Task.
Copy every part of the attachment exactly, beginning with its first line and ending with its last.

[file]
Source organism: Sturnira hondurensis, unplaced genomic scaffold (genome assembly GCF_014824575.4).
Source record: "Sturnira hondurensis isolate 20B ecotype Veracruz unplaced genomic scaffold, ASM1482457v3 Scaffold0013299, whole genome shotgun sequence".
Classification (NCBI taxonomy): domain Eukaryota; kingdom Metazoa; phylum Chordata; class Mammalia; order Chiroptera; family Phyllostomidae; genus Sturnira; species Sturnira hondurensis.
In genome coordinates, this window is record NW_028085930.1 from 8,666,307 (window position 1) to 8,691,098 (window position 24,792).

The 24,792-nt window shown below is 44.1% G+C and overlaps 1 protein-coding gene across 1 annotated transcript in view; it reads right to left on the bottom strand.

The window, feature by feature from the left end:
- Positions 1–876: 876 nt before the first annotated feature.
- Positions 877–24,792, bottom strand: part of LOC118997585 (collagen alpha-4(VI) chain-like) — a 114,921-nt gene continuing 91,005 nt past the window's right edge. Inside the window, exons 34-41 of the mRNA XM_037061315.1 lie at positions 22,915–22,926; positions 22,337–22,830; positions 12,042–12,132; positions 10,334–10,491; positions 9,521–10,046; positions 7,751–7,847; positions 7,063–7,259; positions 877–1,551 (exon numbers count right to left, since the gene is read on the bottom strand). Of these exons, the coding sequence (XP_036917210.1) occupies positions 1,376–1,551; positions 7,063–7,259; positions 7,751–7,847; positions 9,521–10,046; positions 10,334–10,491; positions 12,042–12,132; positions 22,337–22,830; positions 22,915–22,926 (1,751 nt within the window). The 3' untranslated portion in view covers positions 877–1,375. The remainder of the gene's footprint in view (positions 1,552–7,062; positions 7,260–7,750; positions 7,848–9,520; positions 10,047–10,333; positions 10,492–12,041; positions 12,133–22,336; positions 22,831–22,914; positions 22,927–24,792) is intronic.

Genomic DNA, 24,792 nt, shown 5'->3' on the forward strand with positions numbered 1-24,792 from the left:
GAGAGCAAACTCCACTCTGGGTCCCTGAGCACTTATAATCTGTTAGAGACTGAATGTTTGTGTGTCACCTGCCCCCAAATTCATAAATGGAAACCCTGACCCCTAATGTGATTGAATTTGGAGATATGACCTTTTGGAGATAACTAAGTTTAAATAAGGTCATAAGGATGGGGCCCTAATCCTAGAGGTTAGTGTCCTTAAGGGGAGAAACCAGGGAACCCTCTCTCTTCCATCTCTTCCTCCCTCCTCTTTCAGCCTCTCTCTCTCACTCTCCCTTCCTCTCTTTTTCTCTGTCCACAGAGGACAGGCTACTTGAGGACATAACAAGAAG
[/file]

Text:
Source organism: Sturnira hondurensis, unplaced genomic scaffold (genome assembly GCF_014824575.4).
Source record: "Sturnira hondurensis isolate 20B ecotype Veracruz unplaced genomic scaffold, ASM1482457v3 Scaffold0013299, whole genome shotgun sequence".
Classification (NCBI taxonomy): domain Eukaryota; kingdom Metazoa; phylum Chordata; class Mammalia; order Chiroptera; family Phyllostomidae; genus Sturnira; species Sturnira hondurensis.
In genome coordinates, this window is record NW_028085930.1 from 8,666,307 (window position 1) to 8,691,098 (window position 24,792).

The 24,792-nt window shown below is 44.1% G+C and overlaps 1 protein-coding gene across 1 annotated transcript in view; it reads right to left on the bottom strand.

The window, feature by feature from the left end:
- Positions 1–876: 876 nt before the first annotated feature.
- Positions 877–24,792, bottom strand: part of LOC118997585 (collagen alpha-4(VI) chain-like) — a 114,921-nt gene continuing 91,005 nt past the window's right edge. Inside the window, exons 34-41 of the mRNA XM_037061315.1 lie at positions 22,915–22,926; positions 22,337–22,830; positions 12,042–12,132; positions 10,334–10,491; positions 9,521–10,046; positions 7,751–7,847; positions 7,063–7,259; positions 877–1,551 (exon numbers count right to left, since the gene is read on the bottom strand). Of these exons, the coding sequence (XP_036917210.1) occupies positions 1,376–1,551; positions 7,063–7,259; positions 7,751–7,847; positions 9,521–10,046; positions 10,334–10,491; positions 12,042–12,132; positions 22,337–22,830; positions 22,915–22,926 (1,751 nt within the window). The 3' untranslated portion in view covers positions 877–1,375. The remainder of the gene's footprint in view (positions 1,552–7,062; positions 7,260–7,750; positions 7,848–9,520; positions 10,047–10,333; positions 10,492–12,041; positions 12,133–22,336; positions 22,831–22,914; positions 22,927–24,792) is intronic.

Genomic DNA, 24,792 nt, shown 5'->3' on the forward strand with positions numbered 1-24,792 from the left:
GAGAGCAAACTCCACTCTGGGTCCCTGAGCACTTATAATCTGTTAGAGACTGAATGTTTGTGTGTCACCTGCCCCCAAATTCATAAATGGAAACCCTGACCCCTAATGTGATTGAATTTGGAGATATGACCTTTTGGAGATAACTAAGTTTAAATAAGGTCATAAGGATGGGGCCCTAATCCTAGAGGTTAGTGTCCTTAAGGGGAGAAACCAGGGAACCCTCTCTCTTCCATCTCTTCCTCCCTCCTCTTTCAGCCTCTCTCTCTCACTCTCCCTTCCTCTCTTTTTCTCTGTCCACAGAGGACAGGCTACTTGAGGACATAACAAGAAG